If you are a young parent having an infant or toddler, have you ever wondered if it is worth the effort to read to your child? The reading of picture books with your toddler is one of the most important and enjoyable ways of spending time together. The combination of pictures and words is a close relationship, which echoes the relationship between parent and child.
With a picture book the child looks at the pictures while the adult reads the text. This leads to surprising and stimulating shared conversations between the two, as text and pictures are explored and pored over. In the best picture books there is often a mysterious gap between the pictures and the words, a gap that is filled by the child’s imagination More and more researchers are learning that reading to infants and toddlers can be very beneficial. Sharing books and other reading materials with toddlers at a young age can establish a strong foundation for later literacy skills.
Here is a real-life experience. Suchitra, a one year old, is sitting in his mother’s lap looking at a favourite board book. As the page turns to a picture of a fire engine, his face lights up and he laughs with delight as his mother imitates a siren. He reaches for the book and turns the page himself to see the next vehicle, a police car. As he looks at the picture his mother shows him a toy police car and says, “Look, Suchitra! We have a car like that.” Together the mother and child begin to push the police car across the floor, making engine noises.
The example above shows the joy both Suchitra and his mother share in reading together. Suchitra benefits from the sense of closeness he feels to his mother. He responds to the sound of his mother’s voice and the comfort of being held. He learns from looking at the pictures, hearing the sounds, and interacting with his mother. The mother helps Suchitra make connections between the pictures in the book and the materials in the room.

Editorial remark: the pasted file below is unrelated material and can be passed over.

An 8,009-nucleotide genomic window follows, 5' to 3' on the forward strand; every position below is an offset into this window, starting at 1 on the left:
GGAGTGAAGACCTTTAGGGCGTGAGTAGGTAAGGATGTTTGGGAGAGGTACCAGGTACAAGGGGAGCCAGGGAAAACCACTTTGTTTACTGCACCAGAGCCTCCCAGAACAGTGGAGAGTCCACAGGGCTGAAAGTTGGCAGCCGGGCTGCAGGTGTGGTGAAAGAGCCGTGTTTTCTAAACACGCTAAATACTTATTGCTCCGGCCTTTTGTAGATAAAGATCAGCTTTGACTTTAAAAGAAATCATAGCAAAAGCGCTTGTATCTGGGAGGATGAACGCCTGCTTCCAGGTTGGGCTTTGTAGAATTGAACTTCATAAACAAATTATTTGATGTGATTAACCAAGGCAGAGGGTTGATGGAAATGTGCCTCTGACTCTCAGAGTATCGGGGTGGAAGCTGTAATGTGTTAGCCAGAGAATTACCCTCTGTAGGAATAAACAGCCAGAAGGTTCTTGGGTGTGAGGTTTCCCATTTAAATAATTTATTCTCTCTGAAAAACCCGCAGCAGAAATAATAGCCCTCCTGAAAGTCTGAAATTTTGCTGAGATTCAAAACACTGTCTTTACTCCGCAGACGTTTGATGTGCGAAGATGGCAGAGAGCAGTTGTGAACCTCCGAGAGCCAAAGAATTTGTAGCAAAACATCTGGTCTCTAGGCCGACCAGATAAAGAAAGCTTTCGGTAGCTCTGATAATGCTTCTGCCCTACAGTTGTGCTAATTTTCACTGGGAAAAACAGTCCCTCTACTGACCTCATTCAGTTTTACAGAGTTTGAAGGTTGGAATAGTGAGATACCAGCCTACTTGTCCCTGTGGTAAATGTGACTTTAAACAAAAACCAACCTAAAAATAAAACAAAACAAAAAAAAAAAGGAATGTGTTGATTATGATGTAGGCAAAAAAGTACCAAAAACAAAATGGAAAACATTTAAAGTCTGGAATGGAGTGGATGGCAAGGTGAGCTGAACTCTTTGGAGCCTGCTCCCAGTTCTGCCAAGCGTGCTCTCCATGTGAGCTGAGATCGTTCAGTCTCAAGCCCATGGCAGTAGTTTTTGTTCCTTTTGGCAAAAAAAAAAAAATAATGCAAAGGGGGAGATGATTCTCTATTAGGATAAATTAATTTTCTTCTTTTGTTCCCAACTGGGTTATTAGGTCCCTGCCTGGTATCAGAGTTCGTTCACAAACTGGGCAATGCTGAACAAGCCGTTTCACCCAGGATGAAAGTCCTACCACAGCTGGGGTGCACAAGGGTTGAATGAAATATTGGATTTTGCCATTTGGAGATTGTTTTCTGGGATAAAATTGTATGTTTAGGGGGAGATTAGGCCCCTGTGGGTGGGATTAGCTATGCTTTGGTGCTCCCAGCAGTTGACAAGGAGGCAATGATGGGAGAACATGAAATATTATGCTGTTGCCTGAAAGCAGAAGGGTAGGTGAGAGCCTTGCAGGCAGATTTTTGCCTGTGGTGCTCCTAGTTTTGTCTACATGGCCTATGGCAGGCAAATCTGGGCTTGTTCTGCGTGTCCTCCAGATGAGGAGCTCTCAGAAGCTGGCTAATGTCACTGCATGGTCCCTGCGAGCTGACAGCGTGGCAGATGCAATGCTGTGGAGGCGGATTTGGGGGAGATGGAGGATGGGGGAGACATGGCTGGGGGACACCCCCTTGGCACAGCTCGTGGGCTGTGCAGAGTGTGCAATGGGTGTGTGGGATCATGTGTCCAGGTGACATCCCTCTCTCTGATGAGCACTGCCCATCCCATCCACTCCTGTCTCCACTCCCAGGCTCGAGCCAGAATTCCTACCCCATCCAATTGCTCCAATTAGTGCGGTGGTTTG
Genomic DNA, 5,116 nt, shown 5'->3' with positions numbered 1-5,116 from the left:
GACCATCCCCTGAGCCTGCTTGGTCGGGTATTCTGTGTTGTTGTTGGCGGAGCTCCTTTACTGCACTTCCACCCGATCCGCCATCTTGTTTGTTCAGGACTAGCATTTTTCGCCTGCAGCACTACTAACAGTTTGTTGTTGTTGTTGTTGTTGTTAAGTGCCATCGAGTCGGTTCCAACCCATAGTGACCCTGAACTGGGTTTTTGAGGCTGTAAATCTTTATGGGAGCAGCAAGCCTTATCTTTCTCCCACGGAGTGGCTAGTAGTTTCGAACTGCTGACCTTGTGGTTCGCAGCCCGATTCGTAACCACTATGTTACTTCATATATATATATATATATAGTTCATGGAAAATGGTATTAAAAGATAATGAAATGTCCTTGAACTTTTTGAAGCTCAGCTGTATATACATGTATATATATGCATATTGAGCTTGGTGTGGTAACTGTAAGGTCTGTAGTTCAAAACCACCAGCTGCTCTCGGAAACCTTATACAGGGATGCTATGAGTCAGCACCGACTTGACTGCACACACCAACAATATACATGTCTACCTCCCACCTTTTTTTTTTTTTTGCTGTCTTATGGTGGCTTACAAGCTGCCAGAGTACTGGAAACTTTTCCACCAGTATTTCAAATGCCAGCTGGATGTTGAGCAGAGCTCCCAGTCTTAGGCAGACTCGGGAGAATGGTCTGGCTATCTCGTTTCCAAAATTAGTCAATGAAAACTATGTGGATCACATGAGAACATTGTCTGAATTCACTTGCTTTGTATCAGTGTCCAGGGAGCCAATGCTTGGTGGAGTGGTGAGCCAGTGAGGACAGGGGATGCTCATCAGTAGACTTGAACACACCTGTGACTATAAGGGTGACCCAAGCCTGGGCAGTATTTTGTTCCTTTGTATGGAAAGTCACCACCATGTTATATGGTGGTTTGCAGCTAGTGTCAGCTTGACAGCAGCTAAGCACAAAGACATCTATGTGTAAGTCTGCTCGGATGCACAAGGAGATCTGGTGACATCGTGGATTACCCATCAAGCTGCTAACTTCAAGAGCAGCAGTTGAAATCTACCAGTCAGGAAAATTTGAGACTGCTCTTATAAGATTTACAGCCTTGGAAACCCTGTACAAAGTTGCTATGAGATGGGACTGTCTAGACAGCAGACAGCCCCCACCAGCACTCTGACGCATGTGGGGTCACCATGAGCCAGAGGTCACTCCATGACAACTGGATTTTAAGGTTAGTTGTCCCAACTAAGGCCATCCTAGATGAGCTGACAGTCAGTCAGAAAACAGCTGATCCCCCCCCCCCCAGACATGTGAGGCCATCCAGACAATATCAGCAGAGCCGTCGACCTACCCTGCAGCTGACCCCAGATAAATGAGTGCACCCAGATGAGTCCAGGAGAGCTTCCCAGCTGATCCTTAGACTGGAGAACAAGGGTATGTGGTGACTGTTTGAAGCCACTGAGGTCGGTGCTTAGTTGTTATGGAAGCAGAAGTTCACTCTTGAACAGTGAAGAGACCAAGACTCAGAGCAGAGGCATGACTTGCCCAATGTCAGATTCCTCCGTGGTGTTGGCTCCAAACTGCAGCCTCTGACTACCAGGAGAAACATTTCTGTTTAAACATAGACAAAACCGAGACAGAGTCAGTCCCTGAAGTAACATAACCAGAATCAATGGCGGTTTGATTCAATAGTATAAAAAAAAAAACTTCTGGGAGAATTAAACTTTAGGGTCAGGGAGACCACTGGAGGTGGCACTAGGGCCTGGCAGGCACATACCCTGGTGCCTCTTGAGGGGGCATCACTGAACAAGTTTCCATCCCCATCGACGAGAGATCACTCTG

Toddlers who are read to consistently by their parents often begin reading earlier than their peers. You can begin reading to your toddlers from birth. The more you read, the more familiar with books and words they will be. They will learn the basics, such as which direction to turn the pages, at a surprisingly young age if they are exposed to books early. This quickly leads to familiarity with the alphabet and lays the groundwork for letters and word recognition.
Reading time is great bonding time. Time spent sharing books with your toddler is perfect snuggle time. Your toddler will delight in this special closeness and you will delight in his reactions at the stories and pictures.
Reading to your toddler gives you an inside look at what he is interested in. When children are little, the parents often pick the books that will be read. But, as children get older, they develop their own distinct preferences. From the time babies become verbal, they will start requesting a particular, favourite book. The older a child, the more specific the book requests become. A seven-year-old will often like books by a particular author or books that follow a particular theme. A toddler who likes dogs will often request that the same book about dogs be read over and over.
This is a great way to indulge and support your children’s interests. Toddlers who are read to develop a love of reading. A love of reading is a lifelong gift to give to your toddlers. The pleasure of getting lost in a good book is something that toddlers can experience with their parents at a young age. As they get older, they will enjoy reading more and more on their own, especially when enticed by books with favourite themes. But they will still enjoy sharing a book with their parents.